The Young Unicorns

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The Young Unicorns
First edition
AuthorMadeleine L'Engle
CountryUnited States
SeriesAustin family
GenreYoung adult Thriller Science fiction novel
PublisherFarrar, Straus & Giroux
Publication date
Media typePrint (Hardback & Paperback)
Preceded byThe Moon by Night 
Followed byA Ring of Endless Light 

The Young Unicorns (1968), ISBN 0-374-38778-8) is the title of a young adult suspense novel by Madeleine L'Engle. It is the third novel about the Austin family, taking place between the events of The Moon by Night (1963) and A Ring of Endless Light (1980). Unlike those two novels and Meet the Austins (1960), it does not center on Vicky Austin specifically, but on a family friend, Josiah "Dave" Davidson.

Plot summary[edit]

As the story opens, the Austin family has settled in a New York City apartment after the events of The Moon by Night, and made some friends; blind young pianist Emily Gregory and Josiah "Dave" Davidson, who helps Emily get around. Emily is studying under the tutelage of the passionate, leonine Emmanuel Theotocopulous, better known as Mr. Theo. Canon Tallis, newly arrived at the Cathedral of Saint John the Divine after the events of The Arm of the Starfish, meets the Austin children and their friends just as they encounter an anachronistic Genie in a junk shop. Tallis advises and helps to protect the children as they are drawn into a mystery involving the Genie, a street gang called the Alphabats, and the local bishop's strange behavior.

Dave is skeptical of the Genie, as is Suzy Austin, but the others are not sure. Centralized, single-minded activity on the part of the criminal Alphabats excites the suspicion of Canon Tallis, who interrogates Dave and Dr. Wallace Austin. Dr. Austin has been working on the creation and perfection of a laser-based Micro-Ray, which is so unerringly precise that it may do more than simply penetrate the corporeal. Dave was once a member of the Alphabats, but has turned from their ways. He is in denial of his past, not even talking about it. Tension builds as the 'Bats try to draw Dave into their new mischief, whose mastermind is none other than the Bishop himself. The Genie appears to be the bishop's servant, and also appears to possess a Micro-Ray.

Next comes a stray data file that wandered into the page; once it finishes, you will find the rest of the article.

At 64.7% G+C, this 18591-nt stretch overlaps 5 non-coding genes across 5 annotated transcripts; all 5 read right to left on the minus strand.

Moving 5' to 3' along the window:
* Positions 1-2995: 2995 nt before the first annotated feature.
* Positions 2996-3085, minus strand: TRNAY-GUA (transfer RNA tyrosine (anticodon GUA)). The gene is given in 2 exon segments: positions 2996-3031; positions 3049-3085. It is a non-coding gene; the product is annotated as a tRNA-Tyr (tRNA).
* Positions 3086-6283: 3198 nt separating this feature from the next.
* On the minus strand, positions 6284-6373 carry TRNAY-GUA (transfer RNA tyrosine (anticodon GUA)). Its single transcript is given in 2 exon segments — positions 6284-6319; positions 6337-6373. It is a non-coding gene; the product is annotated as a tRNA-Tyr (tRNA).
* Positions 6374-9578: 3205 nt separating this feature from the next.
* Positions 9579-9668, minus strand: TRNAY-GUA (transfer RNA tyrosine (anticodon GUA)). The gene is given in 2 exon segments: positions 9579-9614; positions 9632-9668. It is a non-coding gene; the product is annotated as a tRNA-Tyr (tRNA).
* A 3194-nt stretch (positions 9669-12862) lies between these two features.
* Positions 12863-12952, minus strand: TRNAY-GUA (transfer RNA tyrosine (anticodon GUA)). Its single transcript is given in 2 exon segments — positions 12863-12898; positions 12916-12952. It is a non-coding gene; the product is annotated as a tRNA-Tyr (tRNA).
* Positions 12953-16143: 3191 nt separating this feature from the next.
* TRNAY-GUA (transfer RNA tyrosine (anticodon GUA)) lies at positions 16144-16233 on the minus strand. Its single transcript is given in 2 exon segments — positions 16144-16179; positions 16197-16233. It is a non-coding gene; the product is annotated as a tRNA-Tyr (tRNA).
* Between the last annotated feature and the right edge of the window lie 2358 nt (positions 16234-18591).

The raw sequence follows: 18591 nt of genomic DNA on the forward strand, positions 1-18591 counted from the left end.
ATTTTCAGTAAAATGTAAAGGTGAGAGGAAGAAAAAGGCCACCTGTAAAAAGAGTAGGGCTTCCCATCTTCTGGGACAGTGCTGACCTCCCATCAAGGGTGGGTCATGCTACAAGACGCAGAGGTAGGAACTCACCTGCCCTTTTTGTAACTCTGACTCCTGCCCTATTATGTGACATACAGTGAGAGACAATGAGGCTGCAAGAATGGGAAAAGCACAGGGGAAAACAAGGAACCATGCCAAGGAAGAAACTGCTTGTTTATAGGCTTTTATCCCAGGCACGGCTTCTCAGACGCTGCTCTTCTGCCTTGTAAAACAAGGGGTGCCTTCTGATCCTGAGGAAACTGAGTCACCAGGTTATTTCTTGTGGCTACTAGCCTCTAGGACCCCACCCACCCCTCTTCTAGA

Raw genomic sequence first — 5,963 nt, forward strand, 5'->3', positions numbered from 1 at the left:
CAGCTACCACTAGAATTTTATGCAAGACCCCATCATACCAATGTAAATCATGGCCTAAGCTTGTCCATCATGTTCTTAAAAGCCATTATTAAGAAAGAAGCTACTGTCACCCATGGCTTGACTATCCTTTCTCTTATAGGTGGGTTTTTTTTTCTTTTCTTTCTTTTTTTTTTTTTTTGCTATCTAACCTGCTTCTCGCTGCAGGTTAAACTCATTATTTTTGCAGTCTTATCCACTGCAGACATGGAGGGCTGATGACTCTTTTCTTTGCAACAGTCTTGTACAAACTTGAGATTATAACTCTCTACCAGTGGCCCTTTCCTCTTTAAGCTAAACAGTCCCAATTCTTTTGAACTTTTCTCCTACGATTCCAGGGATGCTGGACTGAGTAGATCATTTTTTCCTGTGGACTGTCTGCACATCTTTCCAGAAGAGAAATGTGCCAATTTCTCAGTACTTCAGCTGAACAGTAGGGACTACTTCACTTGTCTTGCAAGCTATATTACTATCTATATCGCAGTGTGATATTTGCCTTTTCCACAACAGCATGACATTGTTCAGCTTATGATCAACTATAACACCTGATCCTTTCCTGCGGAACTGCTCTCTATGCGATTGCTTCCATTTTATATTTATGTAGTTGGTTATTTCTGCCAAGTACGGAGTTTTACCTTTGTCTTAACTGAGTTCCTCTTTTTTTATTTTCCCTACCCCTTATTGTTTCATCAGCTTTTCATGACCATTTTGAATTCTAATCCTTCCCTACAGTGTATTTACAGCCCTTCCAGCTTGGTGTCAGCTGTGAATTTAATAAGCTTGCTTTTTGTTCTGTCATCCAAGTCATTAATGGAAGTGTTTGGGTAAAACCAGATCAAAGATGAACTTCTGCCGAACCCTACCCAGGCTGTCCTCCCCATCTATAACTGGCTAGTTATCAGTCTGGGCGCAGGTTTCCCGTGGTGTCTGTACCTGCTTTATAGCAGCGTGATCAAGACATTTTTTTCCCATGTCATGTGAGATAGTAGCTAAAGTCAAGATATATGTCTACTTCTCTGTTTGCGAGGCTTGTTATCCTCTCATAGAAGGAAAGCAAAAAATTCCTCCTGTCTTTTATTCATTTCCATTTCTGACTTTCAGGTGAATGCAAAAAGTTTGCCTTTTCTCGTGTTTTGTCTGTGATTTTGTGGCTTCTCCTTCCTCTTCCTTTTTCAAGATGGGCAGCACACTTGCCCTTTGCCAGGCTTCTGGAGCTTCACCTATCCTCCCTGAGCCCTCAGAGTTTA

It is revealed that the bishop has given up hope for the world; that he hopes to establish a state of control over humanity, whereby he may prevent anything he deems detrimental to its success. His Genie, Hythloday, uses the Micro-Ray to control the Alphabats. A concentrated beam from it stimulates the brain's pleasure center, giving the victim a feeling of flight. The Alphabats, hoping to receive more of this pleasure as a reward, carry out the bishop's demands.

Eventually, Rob Austin is captured. Vicky and Emily track him to the Cathedral, where they are joined by Vicky's family, Canon Tallis, and Mr. Theotocopulous. The united group expose the bishop as an imposter, being the original bishop's brother, actor Henry Grandcourt; break apart his plans to seize power; and unmask Hythloday as the dishonest scientist Dr. Hyde. The Micro-Ray is seized. Dave makes his peace with both his past and future, coming eventually to look upon those who have been with him as his family.

Major characters[edit]

  • Josiah "Dave" Davidson — A somewhat troubled teenager at the time of The Young Unicorns, Dave is a carpenter's son, a former gang member and choir boy, and the friend and sometime protector of the Austin children.
  • Emily Gregory — The only child of widowed Dr. Gregory, Emily was blinded under mysterious circumstances. Although she is learning to adjust, the danger to her is not over.
  • Vicky Austin — The protagonist of the other Austin family novels, Vicky is a budding poet and writer, the second eldest of four children. (Her elder brother John is away at college.) Often at odds with her younger sister, Suzy. Vicky has a mentor and kindred spirit in her maternal grandfather, retired minister Grandfather Eaton. At the time of The Young Unicorns, Vicky is fifteen years old, and feeling out of place and isolated in the big city, after a summer in which two boys competed for her attention. Nevertheless, she considers Emily her first real "best friend."